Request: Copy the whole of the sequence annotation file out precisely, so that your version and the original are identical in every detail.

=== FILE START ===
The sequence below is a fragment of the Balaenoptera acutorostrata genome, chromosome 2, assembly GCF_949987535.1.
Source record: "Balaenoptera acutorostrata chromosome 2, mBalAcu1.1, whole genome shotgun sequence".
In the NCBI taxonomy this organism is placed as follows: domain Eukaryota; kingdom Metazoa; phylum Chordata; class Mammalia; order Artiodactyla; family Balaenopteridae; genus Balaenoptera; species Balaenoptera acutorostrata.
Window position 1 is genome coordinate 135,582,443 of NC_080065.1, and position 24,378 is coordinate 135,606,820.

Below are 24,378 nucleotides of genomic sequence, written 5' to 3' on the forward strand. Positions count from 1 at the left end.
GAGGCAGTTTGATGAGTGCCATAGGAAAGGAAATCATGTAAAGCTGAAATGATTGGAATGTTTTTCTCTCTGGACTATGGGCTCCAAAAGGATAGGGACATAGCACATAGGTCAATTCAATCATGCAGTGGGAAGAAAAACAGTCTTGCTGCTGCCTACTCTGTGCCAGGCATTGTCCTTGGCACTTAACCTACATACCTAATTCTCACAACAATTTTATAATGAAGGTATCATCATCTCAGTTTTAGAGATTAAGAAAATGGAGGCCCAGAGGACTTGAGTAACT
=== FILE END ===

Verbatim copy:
The sequence below is a fragment of the Balaenoptera acutorostrata genome, chromosome 2, assembly GCF_949987535.1.
Source record: "Balaenoptera acutorostrata chromosome 2, mBalAcu1.1, whole genome shotgun sequence".
In the NCBI taxonomy this organism is placed as follows: domain Eukaryota; kingdom Metazoa; phylum Chordata; class Mammalia; order Artiodactyla; family Balaenopteridae; genus Balaenoptera; species Balaenoptera acutorostrata.
Window position 1 is genome coordinate 135,582,443 of NC_080065.1, and position 24,378 is coordinate 135,606,820.

Below are 24,378 nucleotides of genomic sequence, written 5' to 3' on the forward strand. Positions count from 1 at the left end.
GAGGCAGTTTGATGAGTGCCATAGGAAAGGAAATCATGTAAAGCTGAAATGATTGGAATGTTTTTCTCTCTGGACTATGGGCTCCAAAAGGATAGGGACATAGCACATAGGTCAATTCAATCATGCAGTGGGAAGAAAAACAGTCTTGCTGCTGCCTACTCTGTGCCAGGCATTGTCCTTGGCACTTAACCTACATACCTAATTCTCACAACAATTTTATAATGAAGGTATCATCATCTCAGTTTTAGAGATTAAGAAAATGGAGGCCCAGAGGACTTGAGTAACT